But some have been mollified by indications from the lead banks that Citi would provide as much as a quarter of the financing of the superfund. Said one banker: “As long as they provide the lion’s share of the funding, we would consider supporting it.”

The phrase “conspiracy theorists” is unwarranted. Early on, Paulson had said his reason for getting involved was that SIV-related losses would reduce bank lending, slowing the economy. Since Citi is a major focus of this exercise, this statement must logically apply to Citi.

By contrast, the blog Accrued Interest argues that the real reason for the rescue is to protect money market funds:

However, the SIV problem is potentially a space-station sized issue. Citi is the headliner here, but even their supposedly $80 billion in SIV sponsorship can’t possibly amount to insolvency. However, something is amiss. The MLEC idea seems like a solution to a non-existent problem, and doesn’t seem to solve any actual problems. Just makes me wonder what the banks know that we don’t know. I’m beginning to suspect that we’re digging in the wrong place by looking at losses within the SIVs. Maybe the real problem is with bank money market funds. Banks don’t want to ever ever ever break the buck. Remember, most banking services are commodities to consumers. If consumers lose even a small amount on their money market fund, the bank can kiss that relationship good bye. And yet, banks legally have a hard time making up for losses within a money market fund out of their own pocket. Has to do with recourse. Anyway, maybe the MLEC is designed to prevent defaults on CP held by bank money markets, in essence by passing the risk on from the money market fund to the bank itself.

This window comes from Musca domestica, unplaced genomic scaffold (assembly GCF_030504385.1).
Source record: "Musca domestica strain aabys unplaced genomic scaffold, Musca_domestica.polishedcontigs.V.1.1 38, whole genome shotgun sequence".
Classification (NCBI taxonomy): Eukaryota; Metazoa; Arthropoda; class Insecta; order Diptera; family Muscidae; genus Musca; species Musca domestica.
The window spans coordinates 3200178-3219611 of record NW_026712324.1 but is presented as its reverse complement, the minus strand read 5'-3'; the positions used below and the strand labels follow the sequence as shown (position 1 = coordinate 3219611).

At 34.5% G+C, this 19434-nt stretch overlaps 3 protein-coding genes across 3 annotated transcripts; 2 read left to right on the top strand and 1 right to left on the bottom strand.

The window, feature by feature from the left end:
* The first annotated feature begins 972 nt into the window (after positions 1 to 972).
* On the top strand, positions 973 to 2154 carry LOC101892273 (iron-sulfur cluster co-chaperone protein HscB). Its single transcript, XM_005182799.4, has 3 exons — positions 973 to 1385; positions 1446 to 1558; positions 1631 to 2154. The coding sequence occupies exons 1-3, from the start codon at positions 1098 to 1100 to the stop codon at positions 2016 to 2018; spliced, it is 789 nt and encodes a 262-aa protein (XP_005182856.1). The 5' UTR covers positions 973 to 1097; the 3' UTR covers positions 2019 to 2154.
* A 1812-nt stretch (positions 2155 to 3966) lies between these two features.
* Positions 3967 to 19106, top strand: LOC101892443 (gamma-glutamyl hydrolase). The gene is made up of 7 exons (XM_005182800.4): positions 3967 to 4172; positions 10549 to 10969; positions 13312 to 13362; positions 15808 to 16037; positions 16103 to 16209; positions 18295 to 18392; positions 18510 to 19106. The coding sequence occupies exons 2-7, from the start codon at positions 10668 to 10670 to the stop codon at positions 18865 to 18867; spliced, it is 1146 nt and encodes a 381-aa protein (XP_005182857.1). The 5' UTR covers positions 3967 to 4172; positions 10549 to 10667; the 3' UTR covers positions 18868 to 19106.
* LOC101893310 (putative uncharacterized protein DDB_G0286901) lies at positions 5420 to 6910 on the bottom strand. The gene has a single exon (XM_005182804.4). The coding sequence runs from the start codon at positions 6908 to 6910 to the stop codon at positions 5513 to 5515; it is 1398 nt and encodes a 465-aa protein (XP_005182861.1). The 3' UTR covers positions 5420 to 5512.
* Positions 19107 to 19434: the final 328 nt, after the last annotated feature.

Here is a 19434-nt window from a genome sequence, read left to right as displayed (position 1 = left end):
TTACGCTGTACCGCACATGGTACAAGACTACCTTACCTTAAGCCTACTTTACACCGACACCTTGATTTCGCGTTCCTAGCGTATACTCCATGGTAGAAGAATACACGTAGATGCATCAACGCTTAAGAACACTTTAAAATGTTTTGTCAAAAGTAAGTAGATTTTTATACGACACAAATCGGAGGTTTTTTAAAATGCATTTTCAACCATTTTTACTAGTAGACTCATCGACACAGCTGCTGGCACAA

I don’t subscribe to this view, but the structure of the deal (if and when announced) will give more insight into what the priorities are.

Finally, SIVs have claimed a new victim, namely King County, Washington:

A county in Washington state emerged as the most recent casualty from the financial-market turmoil caused by complex securities known as SIVs when Standard & Poor’s Corp. said yesterday it may downgrade debt of King County because of investments in debt issued by SIVs….

The rating action by S&P stemmed from investments made by the $4.1 billion King County Investment Pool in three struggling SIVs, which currently total about 3.8% of the fund. S&P said the fund held securities issued by Cheyne Finance LLC, Rhinebridge LLC and Mainsail II LLC. King County includes the city of Seattle.

Ken Guy, King County’s finance director, said county officials saw the SIV-issued commercial paper as a safe investment that would provide slightly higher yields than U.S. government bonds, and relied on the high ratings given the commercial-paper investment vehicles by S&P, a division of McGraw-Hill Cos., and Moody’s Investors Service, a subsidiary of Moody’s Corp.

“That is the frustrating aspect about all this: you have these highly rated investments that have been downgraded simply overnight,” he said. “If you look historically at commercial paper, it’s always been considered a safe investment. This was an area where you might be able to earn a little bit more within safe parameters.”

In August, about $1 billion of the King County Investment Pool’s $4.1 billion in assets was in commercial paper. After commercial paper began taking a beating in the market, the county stopped buying it; now less than 10% of the pool is in commercial paper, Mr. Guy said.